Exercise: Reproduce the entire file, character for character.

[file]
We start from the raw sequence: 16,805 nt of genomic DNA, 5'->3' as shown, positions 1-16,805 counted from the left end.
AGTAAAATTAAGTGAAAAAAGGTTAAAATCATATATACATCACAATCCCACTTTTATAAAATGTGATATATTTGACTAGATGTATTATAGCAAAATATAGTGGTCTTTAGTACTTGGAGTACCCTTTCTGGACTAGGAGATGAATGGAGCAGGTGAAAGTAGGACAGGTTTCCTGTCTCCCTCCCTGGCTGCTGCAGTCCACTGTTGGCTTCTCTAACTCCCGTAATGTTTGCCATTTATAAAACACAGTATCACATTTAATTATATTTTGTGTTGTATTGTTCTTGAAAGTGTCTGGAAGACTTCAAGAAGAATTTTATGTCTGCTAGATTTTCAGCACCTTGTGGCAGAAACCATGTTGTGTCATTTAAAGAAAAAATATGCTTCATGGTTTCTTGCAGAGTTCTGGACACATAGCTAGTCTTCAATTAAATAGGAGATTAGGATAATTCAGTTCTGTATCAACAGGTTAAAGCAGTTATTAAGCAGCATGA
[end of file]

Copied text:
We start from the raw sequence: 16,805 nt of genomic DNA, 5'->3' as shown, positions 1-16,805 counted from the left end.
AGTAAAATTAAGTGAAAAAAGGTTAAAATCATATATACATCACAATCCCACTTTTATAAAATGTGATATATTTGACTAGATGTATTATAGCAAAATATAGTGGTCTTTAGTACTTGGAGTACCCTTTCTGGACTAGGAGATGAATGGAGCAGGTGAAAGTAGGACAGGTTTCCTGTCTCCCTCCCTGGCTGCTGCAGTCCACTGTTGGCTTCTCTAACTCCCGTAATGTTTGCCATTTATAAAACACAGTATCACATTTAATTATATTTTGTGTTGTATTGTTCTTGAAAGTGTCTGGAAGACTTCAAGAAGAATTTTATGTCTGCTAGATTTTCAGCACCTTGTGGCAGAAACCATGTTGTGTCATTTAAAGAAAAAATATGCTTCATGGTTTCTTGCAGAGTTCTGGACACATAGCTAGTCTTCAATTAAATAGGAGATTAGGATAATTCAGTTCTGTATCAACAGGTTAAAGCAGTTATTAAGCAGCATGA